The new laws, which effectively set spending limitations for online games, triggered investor fear, wiping out over $80 billion in market value from China’s two largest gaming businesses as investors assessed the possible impact on earnings and other restrictions in the works.
Online games will no longer be able to provide players incentives if they log in every day, spend money on the game for the first time, or spend money on the game numerous times in a row. All of these are frequent reward methods in online games.
Tencent Holdings (0700.HK), the world’s largest gaming firm, saw its shares fall as much as 16% at one time, while NetEase (9999.HK) saw its shares fall as much as 25% after the National Press and Publication Administrations announced the new draft rules.
Shares of tech investor Prosus (PRX.AS) fell 14.2% in early trade on Friday, joining Tencent as the biggest fallers on the pan-European stock index (.STOXX). Tencent is owned by Prosus to the tune of 26%.
“It’s not necessarily the regulation itself – it’s the policy risk that’s too high,” said Steven Leung, executive director of institutional sales at Hong Kong brokerage UOB Kay Hian. “People thought this kind of risk should have passed and began to look at fundamentals again.” It has a significant negative impact on confidence.”
When asked about the impact of the proposed guidelines, Tencent Games vice president Vigo Zhang stated that the company will not need to substantially change “its reasonable business model or operations” for games, noting that the company has been strictly implementing regulatory standards.
Minors have been spending historically low amounts of money and time on Tencent’s games since 2021, when Beijing made minor protection a priority.
NetEase did not respond to requests for comment.
Over the years, Beijing has gotten increasingly strict on video games. In 2021, China imposed severe playtime limits for children under the age of 18 and banned new video game approvals for around eight months, citing gaming addiction worries.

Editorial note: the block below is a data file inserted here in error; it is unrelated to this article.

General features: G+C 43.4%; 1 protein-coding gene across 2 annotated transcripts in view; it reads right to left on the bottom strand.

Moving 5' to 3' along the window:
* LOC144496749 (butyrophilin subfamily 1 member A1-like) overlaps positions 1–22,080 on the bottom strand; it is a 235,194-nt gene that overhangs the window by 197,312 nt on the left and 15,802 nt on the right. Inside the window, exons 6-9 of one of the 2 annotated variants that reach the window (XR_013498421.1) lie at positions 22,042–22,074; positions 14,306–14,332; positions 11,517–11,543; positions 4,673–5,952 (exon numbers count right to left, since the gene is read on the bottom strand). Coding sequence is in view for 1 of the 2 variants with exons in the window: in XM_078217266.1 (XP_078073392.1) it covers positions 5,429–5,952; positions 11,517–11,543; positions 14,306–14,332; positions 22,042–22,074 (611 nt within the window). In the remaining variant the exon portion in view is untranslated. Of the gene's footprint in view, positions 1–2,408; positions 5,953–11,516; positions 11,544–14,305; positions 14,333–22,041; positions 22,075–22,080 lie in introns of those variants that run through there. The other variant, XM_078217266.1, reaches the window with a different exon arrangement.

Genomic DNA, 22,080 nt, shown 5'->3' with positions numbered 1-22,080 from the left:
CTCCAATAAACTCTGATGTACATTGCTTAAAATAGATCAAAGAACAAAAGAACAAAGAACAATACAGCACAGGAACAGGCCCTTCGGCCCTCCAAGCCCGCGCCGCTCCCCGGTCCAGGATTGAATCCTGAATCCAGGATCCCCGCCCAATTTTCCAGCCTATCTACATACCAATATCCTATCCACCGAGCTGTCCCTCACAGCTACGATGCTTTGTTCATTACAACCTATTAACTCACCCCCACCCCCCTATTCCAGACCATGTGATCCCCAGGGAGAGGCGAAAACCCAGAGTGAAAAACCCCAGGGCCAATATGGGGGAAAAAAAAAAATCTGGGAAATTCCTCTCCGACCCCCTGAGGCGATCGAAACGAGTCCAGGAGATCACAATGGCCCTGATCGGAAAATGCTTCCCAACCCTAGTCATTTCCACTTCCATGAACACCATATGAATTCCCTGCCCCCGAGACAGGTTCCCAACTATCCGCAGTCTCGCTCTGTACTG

Despite the fact that the crackdown officially stopped last year with the restoration of new game approvals, regulators have continued to enforce limitations to limit “in-game” spending.
The new regulations announced on Friday are the most detailed ever in terms of limiting in-game spending. Aside from prohibiting reward elements, games must also limit how much players can top up their digital wallets for in-game purchases.
“The removal of these incentives is likely to reduce daily active users and in-app revenue, and could eventually force publishers to fundamentally overhaul their game design and monetisation strategies,” Ivan Su, an analyst at Morningstar, said.
Minors are also prohibited from being offered probability-based fortunate draw features in games, as well as the speculation and auction of virtual gaming objects.
However, the new guidelines contained a provision that the industry is largely expected to support: requiring regulators to process game approvals within 60 days.
Meanwhile, Chinese regulators issued licenses for 40 new imported games for domestic release on the same day, considered as a hint of Beijing’s willingness to allow additional games in the nation despite the proposed regulations on gaming expenditure.
The new regulations also reflect Beijing’s concerns about user data, requiring game companies to keep their servers in China.
The administration is accepting public comments on the rules until January 22, 2024.
As a result of Beijing’s crackdown on gambling in 2021, 2022 was the most challenging year on record for the Chinese gaming industry, with total revenue declining for the first time.
According to Industry group CGIGC, China’s video game sector returned to growth this year, with domestic revenue increasing 13% to 303 billion yuan ($42.6 billion).
The severe draft rule has also thrown a pall over gaming stocks around the world. Roblox (RBLX.N), Electronic Arts (EA.O), and Unity Software (U.N) all fell between 1.7% and 3.1% on Friday, while French video game company Ubisoft (UBIP.PA) fell more than 3%.